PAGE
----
VULNERABILITIES OF AFRICA IN TERMS of the future of food are many and varied. Foreigners seem to see them more clearly than Africans do. Foreign investors, either private, corporate or even governments are projecting into the future, trying to figure out how to feed their people and make money without being bogged down by the rites of importation and customs expenses. Since 2008, “land grabbing” has become a global issue, involving large-scale land acquisitions mainly by private investors but also by public investors and agribusiness that buy farmland or lease it on a long-term basis to produce agricultural commodities. The practice gained notoriety for the modus operandi as international investors, as well as the public, semi-public or private sellers, “often operate in legal grey areas and in a no man’s land between traditional land rights and modern forms of property. In many cases of land grabbing, one could speak of a land reform from above, or of the establishment of new colonial relationships imposed by the private sector.” This was the observation in a publication of Global Agriculture: Agriculture at a crossroads. Land grab in Africa by Asians and prospectors from the Middle East should be a basis for concerns for African leaders, not a thing to be treated with levity: while those are seriously projecting about the future of feeding their population, what is Africa doing in the process?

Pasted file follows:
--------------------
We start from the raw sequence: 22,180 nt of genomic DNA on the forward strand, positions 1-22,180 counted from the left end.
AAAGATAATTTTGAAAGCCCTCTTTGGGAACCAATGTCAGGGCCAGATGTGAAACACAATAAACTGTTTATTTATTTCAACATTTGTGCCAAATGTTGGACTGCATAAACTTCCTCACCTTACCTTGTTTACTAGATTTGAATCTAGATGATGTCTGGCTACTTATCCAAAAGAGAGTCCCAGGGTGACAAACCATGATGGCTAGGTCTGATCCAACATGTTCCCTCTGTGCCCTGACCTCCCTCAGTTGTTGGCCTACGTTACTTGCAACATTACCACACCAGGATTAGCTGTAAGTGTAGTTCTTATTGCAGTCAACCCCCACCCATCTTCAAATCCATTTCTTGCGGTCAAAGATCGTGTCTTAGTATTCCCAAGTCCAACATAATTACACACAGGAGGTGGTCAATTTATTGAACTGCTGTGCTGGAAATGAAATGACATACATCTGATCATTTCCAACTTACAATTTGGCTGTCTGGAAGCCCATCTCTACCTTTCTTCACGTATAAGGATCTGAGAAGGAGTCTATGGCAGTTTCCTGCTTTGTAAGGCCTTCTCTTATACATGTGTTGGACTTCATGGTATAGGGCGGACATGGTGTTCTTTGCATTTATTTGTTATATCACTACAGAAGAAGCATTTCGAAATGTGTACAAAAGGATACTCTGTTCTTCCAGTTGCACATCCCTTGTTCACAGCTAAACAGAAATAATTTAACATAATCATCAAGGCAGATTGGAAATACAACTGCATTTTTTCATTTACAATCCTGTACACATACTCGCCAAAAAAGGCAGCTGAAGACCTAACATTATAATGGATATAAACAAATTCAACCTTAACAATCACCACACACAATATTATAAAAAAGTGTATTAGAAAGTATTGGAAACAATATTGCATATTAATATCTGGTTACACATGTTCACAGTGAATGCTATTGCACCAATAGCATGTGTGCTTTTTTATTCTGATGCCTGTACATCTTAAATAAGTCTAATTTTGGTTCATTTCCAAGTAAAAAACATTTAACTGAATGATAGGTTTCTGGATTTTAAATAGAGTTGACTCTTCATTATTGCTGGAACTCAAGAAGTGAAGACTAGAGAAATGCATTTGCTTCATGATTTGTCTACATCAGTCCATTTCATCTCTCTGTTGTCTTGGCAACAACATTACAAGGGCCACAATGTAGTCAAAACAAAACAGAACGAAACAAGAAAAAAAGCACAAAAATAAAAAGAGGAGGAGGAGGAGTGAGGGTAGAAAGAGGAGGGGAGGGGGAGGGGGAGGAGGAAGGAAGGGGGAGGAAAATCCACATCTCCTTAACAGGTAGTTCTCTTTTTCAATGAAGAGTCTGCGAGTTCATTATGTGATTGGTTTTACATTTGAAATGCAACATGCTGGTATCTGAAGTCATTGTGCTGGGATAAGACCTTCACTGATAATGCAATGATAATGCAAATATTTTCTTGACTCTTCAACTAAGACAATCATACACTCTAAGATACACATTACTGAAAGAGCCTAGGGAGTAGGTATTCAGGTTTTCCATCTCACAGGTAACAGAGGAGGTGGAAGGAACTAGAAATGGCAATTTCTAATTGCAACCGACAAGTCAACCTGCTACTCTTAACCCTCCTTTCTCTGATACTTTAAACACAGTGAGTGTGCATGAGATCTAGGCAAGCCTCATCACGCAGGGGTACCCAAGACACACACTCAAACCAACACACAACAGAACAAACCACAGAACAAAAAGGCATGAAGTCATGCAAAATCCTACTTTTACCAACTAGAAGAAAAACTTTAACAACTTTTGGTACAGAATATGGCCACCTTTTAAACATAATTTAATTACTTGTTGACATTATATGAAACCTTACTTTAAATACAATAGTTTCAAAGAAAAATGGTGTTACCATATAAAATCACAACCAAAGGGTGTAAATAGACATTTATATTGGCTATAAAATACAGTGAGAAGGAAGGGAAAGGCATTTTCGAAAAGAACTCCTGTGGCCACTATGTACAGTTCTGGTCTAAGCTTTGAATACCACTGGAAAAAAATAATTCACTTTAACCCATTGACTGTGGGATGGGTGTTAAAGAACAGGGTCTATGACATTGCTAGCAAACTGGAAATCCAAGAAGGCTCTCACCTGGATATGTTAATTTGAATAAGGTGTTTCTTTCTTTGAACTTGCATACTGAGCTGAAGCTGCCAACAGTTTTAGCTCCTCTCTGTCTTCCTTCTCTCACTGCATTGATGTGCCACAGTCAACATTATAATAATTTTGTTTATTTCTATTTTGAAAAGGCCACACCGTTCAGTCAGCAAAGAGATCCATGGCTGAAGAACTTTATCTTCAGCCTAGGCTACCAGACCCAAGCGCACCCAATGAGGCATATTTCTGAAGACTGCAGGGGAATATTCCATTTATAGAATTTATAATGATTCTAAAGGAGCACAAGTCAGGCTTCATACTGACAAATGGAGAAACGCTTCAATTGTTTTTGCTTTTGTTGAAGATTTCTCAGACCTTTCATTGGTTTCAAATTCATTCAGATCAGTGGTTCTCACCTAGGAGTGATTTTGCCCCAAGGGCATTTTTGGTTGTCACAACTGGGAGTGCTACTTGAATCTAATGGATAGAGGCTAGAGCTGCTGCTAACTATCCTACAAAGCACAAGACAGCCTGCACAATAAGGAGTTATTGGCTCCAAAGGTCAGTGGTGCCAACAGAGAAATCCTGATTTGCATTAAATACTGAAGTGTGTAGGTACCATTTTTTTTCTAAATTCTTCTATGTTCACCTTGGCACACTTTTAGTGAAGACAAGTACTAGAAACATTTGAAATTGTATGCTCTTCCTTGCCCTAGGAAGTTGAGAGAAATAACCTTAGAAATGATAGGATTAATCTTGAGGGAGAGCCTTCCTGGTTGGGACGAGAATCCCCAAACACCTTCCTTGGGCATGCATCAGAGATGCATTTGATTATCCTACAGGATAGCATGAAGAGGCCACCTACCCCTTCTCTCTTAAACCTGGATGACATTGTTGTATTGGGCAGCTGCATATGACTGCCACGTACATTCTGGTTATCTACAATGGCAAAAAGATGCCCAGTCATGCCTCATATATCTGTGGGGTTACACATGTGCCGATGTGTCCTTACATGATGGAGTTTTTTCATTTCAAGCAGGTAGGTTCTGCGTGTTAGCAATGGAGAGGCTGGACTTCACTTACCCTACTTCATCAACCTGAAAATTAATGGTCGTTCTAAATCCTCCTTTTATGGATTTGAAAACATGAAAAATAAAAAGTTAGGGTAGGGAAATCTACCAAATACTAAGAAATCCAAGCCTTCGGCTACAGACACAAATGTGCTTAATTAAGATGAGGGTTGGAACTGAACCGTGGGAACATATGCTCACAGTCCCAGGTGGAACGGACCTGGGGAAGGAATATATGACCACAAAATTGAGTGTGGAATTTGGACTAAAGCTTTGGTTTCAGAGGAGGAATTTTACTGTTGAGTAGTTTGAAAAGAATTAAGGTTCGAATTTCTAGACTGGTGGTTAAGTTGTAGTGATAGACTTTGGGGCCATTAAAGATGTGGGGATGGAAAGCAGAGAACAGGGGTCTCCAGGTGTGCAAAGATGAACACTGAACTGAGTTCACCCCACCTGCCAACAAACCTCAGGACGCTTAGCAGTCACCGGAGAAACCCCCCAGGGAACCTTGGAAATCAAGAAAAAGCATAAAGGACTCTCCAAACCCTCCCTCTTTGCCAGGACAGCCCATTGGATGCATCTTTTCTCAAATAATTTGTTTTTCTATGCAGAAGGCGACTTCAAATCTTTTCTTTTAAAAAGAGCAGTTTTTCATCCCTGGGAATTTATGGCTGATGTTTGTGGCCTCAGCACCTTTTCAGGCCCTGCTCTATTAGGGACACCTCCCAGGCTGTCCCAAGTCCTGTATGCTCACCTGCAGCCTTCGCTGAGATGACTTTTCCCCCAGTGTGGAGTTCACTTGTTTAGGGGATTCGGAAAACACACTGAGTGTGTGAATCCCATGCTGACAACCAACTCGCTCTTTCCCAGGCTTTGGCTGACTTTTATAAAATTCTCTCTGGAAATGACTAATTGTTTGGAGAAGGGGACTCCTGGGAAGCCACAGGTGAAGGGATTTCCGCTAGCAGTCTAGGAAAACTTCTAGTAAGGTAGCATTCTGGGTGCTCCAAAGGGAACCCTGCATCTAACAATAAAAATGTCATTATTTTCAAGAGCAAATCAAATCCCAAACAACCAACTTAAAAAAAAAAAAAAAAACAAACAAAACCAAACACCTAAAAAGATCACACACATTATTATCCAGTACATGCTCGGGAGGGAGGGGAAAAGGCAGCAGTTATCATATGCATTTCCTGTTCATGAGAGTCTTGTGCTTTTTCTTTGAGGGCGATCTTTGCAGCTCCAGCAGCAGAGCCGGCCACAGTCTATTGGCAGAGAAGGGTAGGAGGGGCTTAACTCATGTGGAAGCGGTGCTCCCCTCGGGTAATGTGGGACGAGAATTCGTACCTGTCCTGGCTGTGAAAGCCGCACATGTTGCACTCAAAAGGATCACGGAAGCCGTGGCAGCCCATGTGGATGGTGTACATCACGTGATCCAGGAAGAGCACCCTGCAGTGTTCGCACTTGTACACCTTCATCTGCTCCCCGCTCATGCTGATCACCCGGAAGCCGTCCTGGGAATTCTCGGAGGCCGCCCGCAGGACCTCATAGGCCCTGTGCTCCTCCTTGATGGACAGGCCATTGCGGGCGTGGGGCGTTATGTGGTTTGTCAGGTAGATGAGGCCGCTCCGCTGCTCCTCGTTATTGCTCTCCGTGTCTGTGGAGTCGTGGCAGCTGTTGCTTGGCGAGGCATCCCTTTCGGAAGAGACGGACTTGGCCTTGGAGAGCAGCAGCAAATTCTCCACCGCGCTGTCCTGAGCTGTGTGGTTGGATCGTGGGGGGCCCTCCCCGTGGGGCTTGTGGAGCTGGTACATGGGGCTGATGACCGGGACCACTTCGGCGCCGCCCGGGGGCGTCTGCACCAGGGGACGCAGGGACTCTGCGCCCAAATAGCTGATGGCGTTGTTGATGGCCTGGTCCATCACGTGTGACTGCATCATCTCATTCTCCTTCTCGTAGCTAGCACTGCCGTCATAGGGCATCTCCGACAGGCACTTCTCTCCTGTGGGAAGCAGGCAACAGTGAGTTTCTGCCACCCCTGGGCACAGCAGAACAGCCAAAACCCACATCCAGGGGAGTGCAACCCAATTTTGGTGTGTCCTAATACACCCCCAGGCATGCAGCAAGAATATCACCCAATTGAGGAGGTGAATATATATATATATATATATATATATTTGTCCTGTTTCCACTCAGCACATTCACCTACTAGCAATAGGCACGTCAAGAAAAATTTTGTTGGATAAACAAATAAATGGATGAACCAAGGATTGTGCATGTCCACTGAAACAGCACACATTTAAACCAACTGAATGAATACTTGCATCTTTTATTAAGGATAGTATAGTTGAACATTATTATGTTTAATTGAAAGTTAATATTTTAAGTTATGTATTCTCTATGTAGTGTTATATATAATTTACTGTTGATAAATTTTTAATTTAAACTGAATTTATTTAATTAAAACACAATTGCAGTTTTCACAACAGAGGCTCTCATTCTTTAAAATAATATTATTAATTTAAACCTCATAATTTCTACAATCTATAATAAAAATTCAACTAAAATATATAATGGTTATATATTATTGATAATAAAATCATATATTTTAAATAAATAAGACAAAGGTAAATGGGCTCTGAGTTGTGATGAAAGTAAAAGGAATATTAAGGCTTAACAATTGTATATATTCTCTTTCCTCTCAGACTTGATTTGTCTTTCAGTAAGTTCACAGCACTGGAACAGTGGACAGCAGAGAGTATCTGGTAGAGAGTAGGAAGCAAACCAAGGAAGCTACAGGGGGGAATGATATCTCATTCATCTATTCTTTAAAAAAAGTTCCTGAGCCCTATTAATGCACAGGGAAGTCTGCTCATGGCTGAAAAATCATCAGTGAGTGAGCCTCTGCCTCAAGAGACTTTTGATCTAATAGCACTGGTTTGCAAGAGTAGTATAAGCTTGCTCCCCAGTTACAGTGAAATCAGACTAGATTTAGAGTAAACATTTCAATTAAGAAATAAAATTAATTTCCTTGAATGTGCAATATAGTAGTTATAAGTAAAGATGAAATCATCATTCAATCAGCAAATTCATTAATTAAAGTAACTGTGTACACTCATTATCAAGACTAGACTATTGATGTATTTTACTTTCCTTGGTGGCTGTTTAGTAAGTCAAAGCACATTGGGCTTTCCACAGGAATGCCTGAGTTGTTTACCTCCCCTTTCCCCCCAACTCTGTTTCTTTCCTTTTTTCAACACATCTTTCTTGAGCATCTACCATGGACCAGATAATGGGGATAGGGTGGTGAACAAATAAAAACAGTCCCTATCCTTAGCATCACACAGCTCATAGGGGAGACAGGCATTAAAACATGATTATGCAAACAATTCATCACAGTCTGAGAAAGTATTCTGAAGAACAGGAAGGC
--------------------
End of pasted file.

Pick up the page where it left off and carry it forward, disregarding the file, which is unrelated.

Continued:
It exposed “the problem of unfair distribution of land, which has existed for many centuries, as well as approaches to agrarian reforms and communal land use.” The Brookings Institution explained the problem thus: “Transnational land acquisitions, infamously referred to as land grabbing, has increasingly become an important policy concern in Africa as acquisitions have grown in scale and number. The practice involves the purchase or lease of large tracts of land by foreign nations, companies or individuals for agricultural production. … The investors are resource seeking instead of market seeking. Therefore, they are effectively using the land or water of a country solely for agricultural repatriation and not for commercial export. The scale of such land acquisitions has increased greatly. From 2004 to early 2009, at least 2.5 million hectares were transferred in five African countries alone. Recent estimates point to land acquisitions that each encompass millions of hectares of land. Of concern is that the land leased by African governments to foreign interests was previously occupied by poor local and indigenous populations who have little control over such land transfers.” Globally, Africa accounts for 42 per cent of the deals, and 10 million hectares of land so grabbed. What this brings to light is the problem of institutional failures and limited control of governments over lands in their territories. It will therefore remain difficult to institute or operate any coherence policy on agricultural land in most of the Sub-Saharan Africa under the present circumstances. Africa therefore has no future strategy for food security based on agricultural lands.